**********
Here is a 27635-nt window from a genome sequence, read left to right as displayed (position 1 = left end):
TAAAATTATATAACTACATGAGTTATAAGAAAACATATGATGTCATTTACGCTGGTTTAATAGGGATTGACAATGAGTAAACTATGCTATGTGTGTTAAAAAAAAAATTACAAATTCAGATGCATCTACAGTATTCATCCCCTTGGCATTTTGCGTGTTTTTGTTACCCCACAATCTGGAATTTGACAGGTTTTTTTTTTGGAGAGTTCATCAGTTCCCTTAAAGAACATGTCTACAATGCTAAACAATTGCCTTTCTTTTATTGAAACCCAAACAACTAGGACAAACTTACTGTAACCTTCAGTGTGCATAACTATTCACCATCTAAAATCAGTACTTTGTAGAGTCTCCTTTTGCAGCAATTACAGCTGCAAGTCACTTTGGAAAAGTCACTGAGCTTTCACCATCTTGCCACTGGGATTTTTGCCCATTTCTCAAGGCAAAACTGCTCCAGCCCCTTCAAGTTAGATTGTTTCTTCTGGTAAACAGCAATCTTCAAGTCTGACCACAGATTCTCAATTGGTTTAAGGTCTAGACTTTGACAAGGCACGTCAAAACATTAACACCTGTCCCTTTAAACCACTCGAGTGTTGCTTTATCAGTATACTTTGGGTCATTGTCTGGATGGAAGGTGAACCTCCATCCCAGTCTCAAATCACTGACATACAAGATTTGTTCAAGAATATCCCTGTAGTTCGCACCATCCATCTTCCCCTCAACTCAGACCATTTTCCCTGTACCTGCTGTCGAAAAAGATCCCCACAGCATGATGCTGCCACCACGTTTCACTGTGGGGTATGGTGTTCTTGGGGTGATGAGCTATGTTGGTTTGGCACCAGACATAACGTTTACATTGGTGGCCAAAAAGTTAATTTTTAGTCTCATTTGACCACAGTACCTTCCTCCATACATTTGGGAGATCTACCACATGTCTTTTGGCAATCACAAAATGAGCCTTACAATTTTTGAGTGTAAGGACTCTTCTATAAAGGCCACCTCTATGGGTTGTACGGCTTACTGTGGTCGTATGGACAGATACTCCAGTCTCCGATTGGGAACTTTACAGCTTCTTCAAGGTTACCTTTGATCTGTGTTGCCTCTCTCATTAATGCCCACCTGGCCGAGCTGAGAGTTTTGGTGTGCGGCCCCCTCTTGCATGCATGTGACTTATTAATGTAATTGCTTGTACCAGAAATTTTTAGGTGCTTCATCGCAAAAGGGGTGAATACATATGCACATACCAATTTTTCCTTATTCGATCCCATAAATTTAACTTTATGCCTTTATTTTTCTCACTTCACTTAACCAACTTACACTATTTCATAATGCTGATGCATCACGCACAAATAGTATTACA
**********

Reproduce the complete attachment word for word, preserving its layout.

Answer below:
Here is a 27635-nt window from a genome sequence, read left to right as displayed (position 1 = left end):
TAAAATTATATAACTACATGAGTTATAAGAAAACATATGATGTCATTTACGCTGGTTTAATAGGGATTGACAATGAGTAAACTATGCTATGTGTGTTAAAAAAAAAATTACAAATTCAGATGCATCTACAGTATTCATCCCCTTGGCATTTTGCGTGTTTTTGTTACCCCACAATCTGGAATTTGACAGGTTTTTTTTTTGGAGAGTTCATCAGTTCCCTTAAAGAACATGTCTACAATGCTAAACAATTGCCTTTCTTTTATTGAAACCCAAACAACTAGGACAAACTTACTGTAACCTTCAGTGTGCATAACTATTCACCATCTAAAATCAGTACTTTGTAGAGTCTCCTTTTGCAGCAATTACAGCTGCAAGTCACTTTGGAAAAGTCACTGAGCTTTCACCATCTTGCCACTGGGATTTTTGCCCATTTCTCAAGGCAAAACTGCTCCAGCCCCTTCAAGTTAGATTGTTTCTTCTGGTAAACAGCAATCTTCAAGTCTGACCACAGATTCTCAATTGGTTTAAGGTCTAGACTTTGACAAGGCACGTCAAAACATTAACACCTGTCCCTTTAAACCACTCGAGTGTTGCTTTATCAGTATACTTTGGGTCATTGTCTGGATGGAAGGTGAACCTCCATCCCAGTCTCAAATCACTGACATACAAGATTTGTTCAAGAATATCCCTGTAGTTCGCACCATCCATCTTCCCCTCAACTCAGACCATTTTCCCTGTACCTGCTGTCGAAAAAGATCCCCACAGCATGATGCTGCCACCACGTTTCACTGTGGGGTATGGTGTTCTTGGGGTGATGAGCTATGTTGGTTTGGCACCAGACATAACGTTTACATTGGTGGCCAAAAAGTTAATTTTTAGTCTCATTTGACCACAGTACCTTCCTCCATACATTTGGGAGATCTACCACATGTCTTTTGGCAATCACAAAATGAGCCTTACAATTTTTGAGTGTAAGGACTCTTCTATAAAGGCCACCTCTATGGGTTGTACGGCTTACTGTGGTCGTATGGACAGATACTCCAGTCTCCGATTGGGAACTTTACAGCTTCTTCAAGGTTACCTTTGATCTGTGTTGCCTCTCTCATTAATGCCCACCTGGCCGAGCTGAGAGTTTTGGTGTGCGGCCCCCTCTTGCATGCATGTGACTTATTAATGTAATTGCTTGTACCAGAAATTTTTAGGTGCTTCATCGCAAAAGGGGTGAATACATATGCACATACCAATTTTTCCTTATTCGATCCCATAAATTTAACTTTATGCCTTTATTTTTCTCACTTCACTTAACCAACTTACACTATTTCATAATGCTGATGCATCACGCACAAATAGTATTACA